The Uniform Guidance, which is located in Title 2 of the Code of Federal Regulations, consolidates previous guidance into a streamlined format that aims to improve both its clarity and accessibility, lessen administrative burdens for federal award recipients, and reduce the risk of waste, fraud, and abuse.
While the Uniform Guidance does not broaden the scope of applicability of existing government-wide requirements, parts of it may apply to for-profit entities and foreign entities.
MAJOR POLICY IMPROVEMENTS
Major policy improvements in the Uniform Guidance include:
Eliminating duplicative and conflicting guidance.
Enhancing accountability for federal funds.
Encouraging efficient use of IT.
More consistent and transparent treatment of costs.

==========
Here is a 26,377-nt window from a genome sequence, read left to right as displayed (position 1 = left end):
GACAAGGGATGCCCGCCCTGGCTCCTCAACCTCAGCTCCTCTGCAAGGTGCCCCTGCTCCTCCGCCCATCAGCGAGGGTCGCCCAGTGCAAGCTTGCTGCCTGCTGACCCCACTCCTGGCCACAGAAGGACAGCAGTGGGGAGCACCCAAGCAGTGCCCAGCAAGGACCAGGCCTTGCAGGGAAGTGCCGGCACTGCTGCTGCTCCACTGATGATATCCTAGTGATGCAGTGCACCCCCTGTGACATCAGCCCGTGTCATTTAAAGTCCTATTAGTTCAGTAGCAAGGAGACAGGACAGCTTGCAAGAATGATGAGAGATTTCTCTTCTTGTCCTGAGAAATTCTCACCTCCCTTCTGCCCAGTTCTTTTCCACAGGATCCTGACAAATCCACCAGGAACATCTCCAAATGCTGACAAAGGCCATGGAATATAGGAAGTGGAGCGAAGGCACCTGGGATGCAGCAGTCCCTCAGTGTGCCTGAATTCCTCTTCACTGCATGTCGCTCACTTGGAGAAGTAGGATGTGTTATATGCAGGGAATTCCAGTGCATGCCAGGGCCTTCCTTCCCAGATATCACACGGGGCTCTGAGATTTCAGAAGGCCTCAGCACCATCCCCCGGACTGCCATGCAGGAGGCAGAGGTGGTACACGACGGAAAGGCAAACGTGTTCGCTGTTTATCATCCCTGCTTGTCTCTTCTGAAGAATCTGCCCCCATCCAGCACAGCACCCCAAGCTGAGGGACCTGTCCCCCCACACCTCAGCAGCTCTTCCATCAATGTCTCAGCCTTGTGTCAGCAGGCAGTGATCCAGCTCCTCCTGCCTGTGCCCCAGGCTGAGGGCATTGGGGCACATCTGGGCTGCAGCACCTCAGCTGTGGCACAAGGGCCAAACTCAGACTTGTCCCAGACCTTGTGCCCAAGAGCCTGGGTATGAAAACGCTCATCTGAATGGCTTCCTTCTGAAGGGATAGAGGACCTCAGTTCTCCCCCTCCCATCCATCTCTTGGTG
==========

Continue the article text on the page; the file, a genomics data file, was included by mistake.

Strengthening language to limit costs.
Strengthening oversight through pre-award requirements.
Targeting audit requirements on risk of waste, fraud, and abuse.
SINGLE AUDIT CHANGES
Among other matters of specific applicability to auditors, changes in the Uniform Guidance include:
Raising both the threshold that triggers a Single Audit and the threshold for Type A/B program determination to $750,000.
Changing the high-risk program criteria for Type A programs.
Reducing the number of high-risk Type B programs that must be tested as major programs.
Revising the Type B small program floor.
Reducing the percentage of coverage requirement to 40% for normal auditees and 20% for low-risk auditees.
Revising the criteria for low-risk auditee status.
Referring to Appendix XI to Part 200, Compliance Supplement, for identification of compliance requirements. (This was formerly known as the OMB Circular A-133 Compliance Supplement.)
Increasing the threshold for reporting findings to $25,000 in questioned costs and requiring more detailed information to be reported.